Latinos More Susceptible To Carbon Monoxide Poisoning


By Melanie Williams
Carbon monoxide, often referred to as the quiet killer, made its often fatal presence known loud and clear after last year’s rare October snow storm and Tropical Storm Irene with a disproportionate effect on the Latino population, who apparently is not well informed about the dangers of carbon monoxide poisoning.
According to the state Department of Public Health, Connecticut saw one of the largest outbreaks of carbon monoxide (CO) poisonings in the nation after these extreme weather conditions. There were a total of 143 reports of CO, including five deaths: approximately 25 percent of the cases were Latino.
“Every winter in Connecticut, hundreds of residents are taken to the emergency department and some are hospitalized and even die due to CO poisoning resulting from malfunctioning furnaces, improperly placed portable generators and indoor use of charcoal grills,” stated DPH Epidemiologist Brian Toal.
Studies show the Latino Community ranked below Non-Latino/Whites in not being aware of the warnings. After the storm, a survey was conducted polling each household of those affected by CO, questioning if they heard the warnings, on the news or in print media, of CO in previous years; 48 percent White/Non-Latino and 27 percent Latinos advised they did. An additional survey asked if they heard the warnings of CO just before or after the storm, 38 percent White/Non-Latino did while only 9 percent of Latinos stated they did.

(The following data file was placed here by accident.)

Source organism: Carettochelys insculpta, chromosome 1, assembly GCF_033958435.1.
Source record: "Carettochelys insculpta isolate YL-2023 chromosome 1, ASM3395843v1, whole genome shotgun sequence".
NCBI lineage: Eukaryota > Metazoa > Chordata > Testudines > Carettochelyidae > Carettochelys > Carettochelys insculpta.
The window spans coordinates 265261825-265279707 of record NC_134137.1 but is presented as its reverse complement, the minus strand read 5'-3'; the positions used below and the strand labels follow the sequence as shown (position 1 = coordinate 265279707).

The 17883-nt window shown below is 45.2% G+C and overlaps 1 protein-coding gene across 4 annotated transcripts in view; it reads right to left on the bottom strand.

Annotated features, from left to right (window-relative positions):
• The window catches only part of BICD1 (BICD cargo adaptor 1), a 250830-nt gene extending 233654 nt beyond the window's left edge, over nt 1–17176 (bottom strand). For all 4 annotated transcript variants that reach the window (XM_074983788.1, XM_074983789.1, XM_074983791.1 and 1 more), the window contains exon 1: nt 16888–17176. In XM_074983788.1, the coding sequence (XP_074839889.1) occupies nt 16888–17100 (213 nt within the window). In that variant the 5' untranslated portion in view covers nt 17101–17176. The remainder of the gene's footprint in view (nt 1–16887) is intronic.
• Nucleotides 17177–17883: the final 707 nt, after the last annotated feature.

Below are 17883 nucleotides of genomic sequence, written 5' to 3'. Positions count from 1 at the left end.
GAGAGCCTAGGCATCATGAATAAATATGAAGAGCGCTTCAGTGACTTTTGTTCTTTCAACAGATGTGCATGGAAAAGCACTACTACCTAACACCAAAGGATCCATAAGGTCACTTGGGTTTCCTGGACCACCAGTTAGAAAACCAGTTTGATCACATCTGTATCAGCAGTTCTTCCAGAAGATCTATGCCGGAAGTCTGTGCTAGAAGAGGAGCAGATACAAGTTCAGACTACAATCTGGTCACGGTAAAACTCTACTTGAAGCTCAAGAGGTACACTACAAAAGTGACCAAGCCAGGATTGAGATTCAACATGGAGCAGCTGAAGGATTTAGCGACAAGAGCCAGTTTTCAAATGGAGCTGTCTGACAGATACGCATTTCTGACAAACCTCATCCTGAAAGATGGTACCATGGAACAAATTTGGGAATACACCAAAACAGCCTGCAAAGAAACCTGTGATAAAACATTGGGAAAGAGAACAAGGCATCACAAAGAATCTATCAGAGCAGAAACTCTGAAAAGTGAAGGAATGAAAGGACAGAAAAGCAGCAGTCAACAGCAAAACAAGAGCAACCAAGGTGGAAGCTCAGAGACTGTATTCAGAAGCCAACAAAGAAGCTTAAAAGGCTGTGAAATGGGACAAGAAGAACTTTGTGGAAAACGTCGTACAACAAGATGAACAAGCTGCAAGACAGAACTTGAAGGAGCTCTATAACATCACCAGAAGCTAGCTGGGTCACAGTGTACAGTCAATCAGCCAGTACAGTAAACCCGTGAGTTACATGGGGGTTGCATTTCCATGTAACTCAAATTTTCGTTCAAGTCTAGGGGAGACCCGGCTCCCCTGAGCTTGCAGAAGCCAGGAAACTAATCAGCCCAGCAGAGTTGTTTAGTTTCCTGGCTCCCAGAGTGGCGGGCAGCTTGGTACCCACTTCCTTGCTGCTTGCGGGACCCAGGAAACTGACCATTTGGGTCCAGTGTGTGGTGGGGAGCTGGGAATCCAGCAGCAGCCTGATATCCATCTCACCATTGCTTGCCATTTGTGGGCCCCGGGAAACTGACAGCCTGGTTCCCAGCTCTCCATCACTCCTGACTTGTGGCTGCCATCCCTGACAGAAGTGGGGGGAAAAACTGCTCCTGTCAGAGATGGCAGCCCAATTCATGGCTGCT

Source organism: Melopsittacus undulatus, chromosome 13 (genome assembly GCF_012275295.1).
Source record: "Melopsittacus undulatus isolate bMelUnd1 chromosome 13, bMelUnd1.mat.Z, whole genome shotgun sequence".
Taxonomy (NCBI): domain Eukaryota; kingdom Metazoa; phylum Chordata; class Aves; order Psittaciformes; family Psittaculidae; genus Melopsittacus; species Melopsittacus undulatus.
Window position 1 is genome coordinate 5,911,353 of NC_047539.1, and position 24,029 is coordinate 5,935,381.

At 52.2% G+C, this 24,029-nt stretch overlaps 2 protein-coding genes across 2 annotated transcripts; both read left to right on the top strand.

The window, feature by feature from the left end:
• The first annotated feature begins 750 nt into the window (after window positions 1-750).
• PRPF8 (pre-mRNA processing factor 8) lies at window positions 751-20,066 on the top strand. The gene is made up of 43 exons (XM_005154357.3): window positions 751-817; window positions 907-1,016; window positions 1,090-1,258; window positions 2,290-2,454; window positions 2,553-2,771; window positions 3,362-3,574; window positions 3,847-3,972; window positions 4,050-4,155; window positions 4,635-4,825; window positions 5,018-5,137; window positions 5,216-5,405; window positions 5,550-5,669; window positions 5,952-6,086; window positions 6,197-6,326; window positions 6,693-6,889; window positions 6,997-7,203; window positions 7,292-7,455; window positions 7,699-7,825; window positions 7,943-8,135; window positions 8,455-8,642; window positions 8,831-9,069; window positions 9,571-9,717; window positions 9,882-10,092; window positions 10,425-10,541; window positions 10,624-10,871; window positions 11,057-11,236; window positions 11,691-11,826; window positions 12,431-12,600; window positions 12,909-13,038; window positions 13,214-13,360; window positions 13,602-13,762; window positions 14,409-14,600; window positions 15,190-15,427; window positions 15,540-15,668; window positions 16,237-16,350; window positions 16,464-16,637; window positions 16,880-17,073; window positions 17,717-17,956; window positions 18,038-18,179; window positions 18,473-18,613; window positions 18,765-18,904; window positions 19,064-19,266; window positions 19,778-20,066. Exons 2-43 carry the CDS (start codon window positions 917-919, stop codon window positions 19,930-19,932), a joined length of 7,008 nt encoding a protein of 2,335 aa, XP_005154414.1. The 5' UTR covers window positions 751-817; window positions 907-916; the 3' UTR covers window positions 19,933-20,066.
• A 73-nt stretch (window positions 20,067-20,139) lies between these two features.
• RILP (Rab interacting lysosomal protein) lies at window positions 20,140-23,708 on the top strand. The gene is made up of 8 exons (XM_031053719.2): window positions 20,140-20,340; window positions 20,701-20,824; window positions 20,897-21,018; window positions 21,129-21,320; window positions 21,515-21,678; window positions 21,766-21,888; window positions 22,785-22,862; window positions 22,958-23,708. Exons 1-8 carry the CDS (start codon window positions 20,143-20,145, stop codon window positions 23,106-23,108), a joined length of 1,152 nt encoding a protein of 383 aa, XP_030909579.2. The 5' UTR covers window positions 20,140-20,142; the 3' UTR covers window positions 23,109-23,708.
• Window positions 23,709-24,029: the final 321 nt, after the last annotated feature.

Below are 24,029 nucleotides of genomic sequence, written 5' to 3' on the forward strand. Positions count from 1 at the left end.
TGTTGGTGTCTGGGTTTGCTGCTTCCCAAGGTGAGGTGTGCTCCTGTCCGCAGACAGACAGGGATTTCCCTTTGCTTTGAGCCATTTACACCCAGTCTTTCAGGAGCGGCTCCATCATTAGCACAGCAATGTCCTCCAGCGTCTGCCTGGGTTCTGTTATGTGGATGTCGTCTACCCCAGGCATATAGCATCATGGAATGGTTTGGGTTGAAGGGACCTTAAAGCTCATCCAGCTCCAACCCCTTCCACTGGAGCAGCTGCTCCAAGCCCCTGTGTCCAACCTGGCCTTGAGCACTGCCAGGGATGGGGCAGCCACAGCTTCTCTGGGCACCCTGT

In lieu of these results, the DPH has continued preventive methods to keep the public informed of the hazardous effect of CO as well as the necessary steps to take to decrease the likelihood of being impacted by this gas. The DPH website offers fact sheets, door hangers to be strategically placed around the community, and tips available in Spanish. In addition, press releases are distributed to local media outlets, including newspapers specifically for the Latino community.
The DPH suggests several tips to prevent CO poisoning:

  • Install a carbon monoxide detector near sleeping areas. Install new batteries at least once a year and replace detectors every five years as the sensors degrade.
  • Have your heating systems, chimney flues, gas appliances and generators checked every year, and cleaned and serviced as needed by qualified heating/appliance contractors.
  • Never use portable generators, pressure washer engines, or other gasoline-powered equipment (including tools) inside your home, garage, carport, basement or other enclosed spaces. Be sure to place portable generators at least 20 feet from your home.
  • Use gasoline-powered equipment outside and away from doors, windows or air intake vents.
  • Opening windows and doors, and operating fans is not sufficient to prevent buildup of CO in a home.

According to the Department of Public Health, there are no programs currently for free or reduced-price carbon monoxide detectors.
Carbon monoxide is a colorless, odorless, and deadly gas produced by the incomplete burning of fossil fuels. For more information, you can view the CT DPH website, or call 860-509-7742.